Toby Fox is an October 1991 birthday. I know this from Wikipedia. This makes him a few months younger than me. While I was in school, studying to get my master’s, he was working on games, fandoms, and music. Toby is a composer, a video game storyteller, and an evil genius.
For the latter, I have a good explanation for this.
Back in 2015, Toby released a game called Undertale. I wrote about it on my previous blog, an RPG that would show the impact of sparing your enemies, even when they do all they can to kill you. And you have a choice to kill, even when none of the characters you face are truly evil, and you can make their lives worse by taking the violent path. Even so, people found appeal in the violent path because it revealed more character development, and optimism in the face of destruction. This message resonated.
I didn’t think a game would have an impact. Watching other gamers play Undertale on YouTube made me tear up so much. The narration had so many thoughts on the concept of mercy, of families being torn apart by anger, and how we can destroy a world when we pay no attention to the consequences of our actions. I could never hurt any of the monsters, especially Toriel. Toriel is a mother who takes in your player character.
This past year, nothing special happened on Undertale’s birthday on September 15. This was odd, since the game had such an impact and Toby would commemorate the anniversary with silly posts and such. Then he started dropping hints, on his Twitter and Undertale’s Twitter. Fans took notice, especially with how he seemed to hint to the deeper game lore that one could find by manipulating the source code.
October 31, this year, Toby’s Twitter linked to a new website. This website allowed its visitors to download a game. This game was not an Undertale sequel. It was something different. I watched my friends stream it before playing Thursday night. We didn’t get a full game, not yet. Toby confirmed this was a first chapter, a demo. For a demo, it had a lot of details, beautiful music, and some difficult fighting mechanics.
Delta Rune is a game that features some of the Undertale characters, but not as we know them. Also, it seems that we don’t have much choice in how our world plays out, or what battles we can take. Our player character Kris arrives late to school, and when they get chalk from the school closet end up in a mysterious dark world. It feels very Alice in Wonderland-esque, with monsters that are themed after chess pieces and playing cards. You meet Lancer, who tries to fight you but doesn’t know how to be evil. Your classmate Susie threatens to tear off your face for catching her eating chalk. Ralsei, the prince of this world, asks for your help in overthrowing an enemy tyrant. You have to solve puzzles, fight monsters, and hope that no one wants to destroy this world. The tone feels darker here than that of Undertale in terms of the land’s story, but more optimistic towards outcome. The player cannot kill monsters, so the ending cannot get worse.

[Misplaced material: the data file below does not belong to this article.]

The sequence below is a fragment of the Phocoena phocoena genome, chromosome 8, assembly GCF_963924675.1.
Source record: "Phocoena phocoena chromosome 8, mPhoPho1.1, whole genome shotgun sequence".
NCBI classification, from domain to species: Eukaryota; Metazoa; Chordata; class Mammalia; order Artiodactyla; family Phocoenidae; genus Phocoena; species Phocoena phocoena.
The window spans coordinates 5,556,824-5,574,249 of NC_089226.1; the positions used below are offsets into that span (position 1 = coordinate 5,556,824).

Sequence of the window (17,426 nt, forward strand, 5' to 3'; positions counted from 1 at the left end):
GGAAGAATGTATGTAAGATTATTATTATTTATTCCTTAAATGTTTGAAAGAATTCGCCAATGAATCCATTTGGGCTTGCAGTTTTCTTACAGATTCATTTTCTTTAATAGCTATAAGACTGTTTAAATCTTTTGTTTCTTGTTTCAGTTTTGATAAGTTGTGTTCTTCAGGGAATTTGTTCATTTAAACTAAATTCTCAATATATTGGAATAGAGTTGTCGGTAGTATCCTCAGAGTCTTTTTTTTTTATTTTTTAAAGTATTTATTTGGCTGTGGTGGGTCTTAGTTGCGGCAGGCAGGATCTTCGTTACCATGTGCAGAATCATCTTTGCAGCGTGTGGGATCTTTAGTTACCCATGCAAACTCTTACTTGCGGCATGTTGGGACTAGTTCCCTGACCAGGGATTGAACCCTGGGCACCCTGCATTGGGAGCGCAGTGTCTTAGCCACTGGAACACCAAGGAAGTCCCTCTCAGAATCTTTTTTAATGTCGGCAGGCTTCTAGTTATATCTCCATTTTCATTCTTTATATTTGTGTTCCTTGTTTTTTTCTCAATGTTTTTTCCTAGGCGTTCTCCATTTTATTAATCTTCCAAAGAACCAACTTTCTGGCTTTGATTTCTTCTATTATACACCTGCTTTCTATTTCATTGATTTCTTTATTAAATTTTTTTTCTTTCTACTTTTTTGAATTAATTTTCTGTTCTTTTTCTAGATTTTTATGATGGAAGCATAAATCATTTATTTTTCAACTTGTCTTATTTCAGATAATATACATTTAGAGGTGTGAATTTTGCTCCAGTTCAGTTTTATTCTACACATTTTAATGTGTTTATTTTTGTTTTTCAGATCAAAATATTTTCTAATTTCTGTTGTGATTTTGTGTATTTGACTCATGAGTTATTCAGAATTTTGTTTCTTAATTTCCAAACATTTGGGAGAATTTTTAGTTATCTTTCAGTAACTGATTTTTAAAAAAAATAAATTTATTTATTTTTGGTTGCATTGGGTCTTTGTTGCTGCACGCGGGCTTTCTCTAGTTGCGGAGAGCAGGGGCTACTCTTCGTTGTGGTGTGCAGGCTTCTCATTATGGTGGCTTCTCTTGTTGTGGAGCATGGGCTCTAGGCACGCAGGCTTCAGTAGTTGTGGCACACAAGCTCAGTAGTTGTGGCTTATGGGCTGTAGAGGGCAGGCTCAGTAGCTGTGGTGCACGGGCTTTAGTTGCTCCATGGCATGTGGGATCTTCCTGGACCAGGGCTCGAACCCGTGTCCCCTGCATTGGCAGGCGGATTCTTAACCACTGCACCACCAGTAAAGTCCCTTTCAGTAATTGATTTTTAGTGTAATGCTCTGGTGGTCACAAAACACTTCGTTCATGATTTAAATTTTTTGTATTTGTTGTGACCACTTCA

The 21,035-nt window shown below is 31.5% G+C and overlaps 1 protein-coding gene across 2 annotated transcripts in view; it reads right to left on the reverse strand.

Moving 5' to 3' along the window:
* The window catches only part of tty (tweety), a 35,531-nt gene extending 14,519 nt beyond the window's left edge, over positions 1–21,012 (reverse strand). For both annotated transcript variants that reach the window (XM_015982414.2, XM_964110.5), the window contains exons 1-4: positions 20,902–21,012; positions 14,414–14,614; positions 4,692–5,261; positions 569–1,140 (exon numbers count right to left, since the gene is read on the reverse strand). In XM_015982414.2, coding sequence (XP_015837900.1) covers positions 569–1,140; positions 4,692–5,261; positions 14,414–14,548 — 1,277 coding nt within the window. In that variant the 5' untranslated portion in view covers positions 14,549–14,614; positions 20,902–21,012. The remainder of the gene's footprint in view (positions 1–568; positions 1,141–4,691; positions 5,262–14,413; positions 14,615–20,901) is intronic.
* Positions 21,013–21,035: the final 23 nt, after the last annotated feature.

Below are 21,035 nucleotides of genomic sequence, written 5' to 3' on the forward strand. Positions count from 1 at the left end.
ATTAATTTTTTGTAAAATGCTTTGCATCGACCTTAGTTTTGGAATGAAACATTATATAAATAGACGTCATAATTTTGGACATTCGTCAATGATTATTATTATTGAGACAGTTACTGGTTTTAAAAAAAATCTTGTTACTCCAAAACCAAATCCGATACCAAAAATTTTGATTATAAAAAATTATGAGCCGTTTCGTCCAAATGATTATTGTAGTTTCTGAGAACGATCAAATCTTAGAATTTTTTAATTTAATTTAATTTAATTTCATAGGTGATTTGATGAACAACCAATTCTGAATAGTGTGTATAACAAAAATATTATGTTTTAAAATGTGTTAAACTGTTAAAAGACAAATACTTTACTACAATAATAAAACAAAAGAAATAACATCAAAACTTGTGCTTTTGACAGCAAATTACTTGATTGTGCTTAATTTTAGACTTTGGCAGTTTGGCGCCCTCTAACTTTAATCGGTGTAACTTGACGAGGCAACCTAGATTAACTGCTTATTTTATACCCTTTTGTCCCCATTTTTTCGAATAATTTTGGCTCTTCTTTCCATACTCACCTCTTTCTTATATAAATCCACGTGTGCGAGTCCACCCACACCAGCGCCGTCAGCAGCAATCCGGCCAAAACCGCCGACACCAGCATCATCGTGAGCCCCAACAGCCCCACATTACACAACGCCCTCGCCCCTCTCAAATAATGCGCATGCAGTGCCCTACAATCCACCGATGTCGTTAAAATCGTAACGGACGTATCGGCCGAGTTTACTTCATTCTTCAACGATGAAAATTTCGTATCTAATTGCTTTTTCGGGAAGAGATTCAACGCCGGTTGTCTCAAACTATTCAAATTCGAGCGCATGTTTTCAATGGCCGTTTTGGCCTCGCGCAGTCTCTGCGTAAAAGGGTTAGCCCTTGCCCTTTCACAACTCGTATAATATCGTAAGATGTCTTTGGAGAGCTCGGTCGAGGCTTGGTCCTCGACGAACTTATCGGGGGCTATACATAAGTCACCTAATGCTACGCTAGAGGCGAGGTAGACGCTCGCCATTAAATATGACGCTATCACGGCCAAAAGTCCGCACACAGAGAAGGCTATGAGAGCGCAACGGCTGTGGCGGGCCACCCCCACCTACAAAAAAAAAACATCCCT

The gameplay can be tough. I prefer that in Undertale most of the areas don’t try to kill you merely for walking through and exploring. Also, the last boss killed me about six times. At the same time, the story intrigues me. I wonder why this world is in the school closet, and why the Undertale characters in this world are different.
Toby, you have won our hearts, and your game is not even complete. We have so many questions, and we seek answers. In your FAQ, you answered some of them. But we have enough questions and a desire to keep going and enjoy the ride. Thank you.